Crystallized Carbonate of Lime, inverted
- Class 2. Earth.
- Order 1. Homogeneous.
- Gen. 1. Lime.
- Spec. 2. Carbonate of Lime.
- Div. 1. Crystallized.
- Chaux carbonatée inverse. E1 E1f. Haüy, v. 2. 183.
The upper figure is a curious specimen of crystallized carbonate of lime, with the faces of the rhomb in the inverse order to the laminæ of the nucleus, and their angles so near to those of the primitive, over which it is formed, as to look like the same, differing only in one degree: 102° 30′, 77° 30′. This is from Pwll-y-cochan, near Conway, Carnarvonshire, out of a lead and blend mind. It is stained probably with oxid of iron. The edges are more transparent and shining than the other parts. The rest of the mass or matrix is crystallized in primitive rhombs, mingled so confusedly that it is not readily perceived without breaking; when they are found very regular.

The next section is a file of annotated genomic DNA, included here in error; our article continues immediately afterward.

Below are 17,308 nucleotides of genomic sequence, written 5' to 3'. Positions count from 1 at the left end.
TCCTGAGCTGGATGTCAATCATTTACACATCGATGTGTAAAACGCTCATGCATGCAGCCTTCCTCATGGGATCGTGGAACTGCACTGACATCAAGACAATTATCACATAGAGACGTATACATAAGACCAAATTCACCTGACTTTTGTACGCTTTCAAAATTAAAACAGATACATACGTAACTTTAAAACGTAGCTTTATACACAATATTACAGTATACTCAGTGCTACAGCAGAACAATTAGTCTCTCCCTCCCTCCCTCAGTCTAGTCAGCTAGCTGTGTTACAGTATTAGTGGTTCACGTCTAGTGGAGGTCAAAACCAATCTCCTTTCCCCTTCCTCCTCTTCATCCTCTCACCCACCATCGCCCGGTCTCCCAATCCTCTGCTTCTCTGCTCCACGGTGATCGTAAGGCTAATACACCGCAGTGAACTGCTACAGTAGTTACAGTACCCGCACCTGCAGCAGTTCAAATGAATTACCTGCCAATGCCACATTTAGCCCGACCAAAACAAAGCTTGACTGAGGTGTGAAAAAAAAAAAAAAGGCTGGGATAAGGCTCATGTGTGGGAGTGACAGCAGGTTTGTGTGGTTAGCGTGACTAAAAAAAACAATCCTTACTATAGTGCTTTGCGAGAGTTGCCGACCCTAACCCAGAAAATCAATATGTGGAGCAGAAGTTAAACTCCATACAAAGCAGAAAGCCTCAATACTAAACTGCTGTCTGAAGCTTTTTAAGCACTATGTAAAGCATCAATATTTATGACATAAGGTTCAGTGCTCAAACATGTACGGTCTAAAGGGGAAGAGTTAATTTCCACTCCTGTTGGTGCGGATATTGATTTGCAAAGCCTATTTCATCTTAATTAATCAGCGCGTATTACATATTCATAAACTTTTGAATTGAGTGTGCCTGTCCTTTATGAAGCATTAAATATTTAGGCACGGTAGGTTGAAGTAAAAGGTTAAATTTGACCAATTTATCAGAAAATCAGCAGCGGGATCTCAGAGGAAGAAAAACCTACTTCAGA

The lower figure is from the summit Moel y hiraddwg, a lofty hill bounding the vale of Clyde, and was sent me by D. Pennet, Esq. F.R.S. F.L.S. withs ome nearly like the above. This is a specimen of a more confused crystallization, the red oxid being very abundant. The crystallized parts are separated in irregular columns of a romantic appearance: the little white strata at the bottom have settled between the red ones in a curious manner. The fracture is irregular, depending on the confused laminæ, the light falling on the flat sides of which occasions a shining lustre.